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The spread of sexually transmitted diseases is a major ongoing public health issue in North Carolina. Adolescents between the ages of 13 and 19 years have consistently contributed to this trend. Researchers have found that condom use among high school students has decreased. High school students continue to engage in sex with multiple partners, with lack of knowledge about sexually transmitted diseases, even though sex education and prevention programs have been recommended. The purpose of this quantitative study was to evaluate the predictors of condom use among adolescents. The socioecological model theoretical framework was applied to guide this research involving knowledge of sexually transmitted diseases and school-based and parent or other adult sex education that involves multiple social relationships. The sample included 1,002 high school students who completed the 2017 North Carolina Youth Risk Behavior Survey. Data analysis were conducted using binary logistic regressions to examine the predictors of condom use and to determine the statistical significance of each relationship expressed in the research questions. Results from this study showed that sexually active males used condoms more than sexually active females and that there was no relationship between condom use, knowledge of sexually transmitted diseases, and school-based sex education. However, results revealed that the type of knowledge and sex education taught should be explored in relation to the theoretical framework. The outcome of this research indicated that family, teachers, health care professionals, and community members must be engaged for social change to occur to improve sexual health and education among adolescents.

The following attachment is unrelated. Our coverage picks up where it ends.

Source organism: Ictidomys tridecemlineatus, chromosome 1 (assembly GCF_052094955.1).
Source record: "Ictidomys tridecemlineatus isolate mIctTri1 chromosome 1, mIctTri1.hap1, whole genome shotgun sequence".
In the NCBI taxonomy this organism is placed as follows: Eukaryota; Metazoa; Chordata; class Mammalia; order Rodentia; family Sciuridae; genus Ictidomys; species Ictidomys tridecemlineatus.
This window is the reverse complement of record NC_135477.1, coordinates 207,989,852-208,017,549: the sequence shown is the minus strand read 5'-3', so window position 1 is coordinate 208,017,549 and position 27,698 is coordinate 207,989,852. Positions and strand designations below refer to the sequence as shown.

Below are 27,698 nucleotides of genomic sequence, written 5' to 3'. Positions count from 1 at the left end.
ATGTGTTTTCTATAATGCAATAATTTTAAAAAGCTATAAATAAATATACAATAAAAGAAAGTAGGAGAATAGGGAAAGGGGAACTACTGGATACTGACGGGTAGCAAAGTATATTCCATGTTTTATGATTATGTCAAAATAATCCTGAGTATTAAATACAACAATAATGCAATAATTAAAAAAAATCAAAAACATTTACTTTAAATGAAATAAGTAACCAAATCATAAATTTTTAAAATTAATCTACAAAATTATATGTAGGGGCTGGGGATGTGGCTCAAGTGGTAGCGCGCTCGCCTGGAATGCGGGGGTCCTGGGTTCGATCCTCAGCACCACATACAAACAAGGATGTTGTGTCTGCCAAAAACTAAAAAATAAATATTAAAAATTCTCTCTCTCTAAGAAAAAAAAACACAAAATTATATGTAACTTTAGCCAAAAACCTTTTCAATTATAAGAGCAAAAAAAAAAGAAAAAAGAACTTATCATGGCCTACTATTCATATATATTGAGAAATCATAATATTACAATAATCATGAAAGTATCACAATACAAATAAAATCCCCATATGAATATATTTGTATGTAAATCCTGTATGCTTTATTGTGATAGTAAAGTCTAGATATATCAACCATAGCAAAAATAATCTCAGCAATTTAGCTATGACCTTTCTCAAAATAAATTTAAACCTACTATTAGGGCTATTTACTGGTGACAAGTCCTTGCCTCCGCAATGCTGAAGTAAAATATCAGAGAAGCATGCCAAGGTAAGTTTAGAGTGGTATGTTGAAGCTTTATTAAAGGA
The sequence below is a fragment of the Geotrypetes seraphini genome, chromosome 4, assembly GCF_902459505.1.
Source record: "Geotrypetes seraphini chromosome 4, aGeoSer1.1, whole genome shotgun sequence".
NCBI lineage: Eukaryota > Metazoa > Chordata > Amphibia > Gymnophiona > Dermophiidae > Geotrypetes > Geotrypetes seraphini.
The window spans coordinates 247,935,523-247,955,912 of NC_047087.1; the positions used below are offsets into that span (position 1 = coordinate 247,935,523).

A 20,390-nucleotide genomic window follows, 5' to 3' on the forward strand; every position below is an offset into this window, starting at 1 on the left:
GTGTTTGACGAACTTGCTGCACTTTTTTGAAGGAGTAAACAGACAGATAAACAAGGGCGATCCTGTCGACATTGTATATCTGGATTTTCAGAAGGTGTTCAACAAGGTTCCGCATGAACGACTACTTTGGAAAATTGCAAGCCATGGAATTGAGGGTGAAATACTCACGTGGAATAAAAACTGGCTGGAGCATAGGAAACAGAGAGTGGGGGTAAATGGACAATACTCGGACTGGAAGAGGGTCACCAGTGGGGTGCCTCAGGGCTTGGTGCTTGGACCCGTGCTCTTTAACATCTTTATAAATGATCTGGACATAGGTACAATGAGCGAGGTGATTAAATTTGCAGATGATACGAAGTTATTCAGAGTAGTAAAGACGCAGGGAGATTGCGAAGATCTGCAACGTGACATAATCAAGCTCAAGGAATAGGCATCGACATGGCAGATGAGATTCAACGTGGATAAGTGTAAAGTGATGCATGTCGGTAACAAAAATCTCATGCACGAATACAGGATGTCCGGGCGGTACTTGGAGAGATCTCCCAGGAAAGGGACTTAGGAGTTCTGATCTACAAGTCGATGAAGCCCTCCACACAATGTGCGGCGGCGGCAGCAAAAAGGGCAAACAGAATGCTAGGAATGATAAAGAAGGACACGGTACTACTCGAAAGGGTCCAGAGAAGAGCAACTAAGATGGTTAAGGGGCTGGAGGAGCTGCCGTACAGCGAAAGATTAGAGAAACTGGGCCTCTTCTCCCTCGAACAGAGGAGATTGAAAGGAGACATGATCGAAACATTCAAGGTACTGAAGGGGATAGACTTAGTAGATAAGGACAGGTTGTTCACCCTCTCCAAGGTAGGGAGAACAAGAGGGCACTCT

Robinson, Danielle Cierra, "Predictors of Condom Use Among High School Students in North Carolina" (2020). Walden Dissertations and Doctoral Studies. 8975.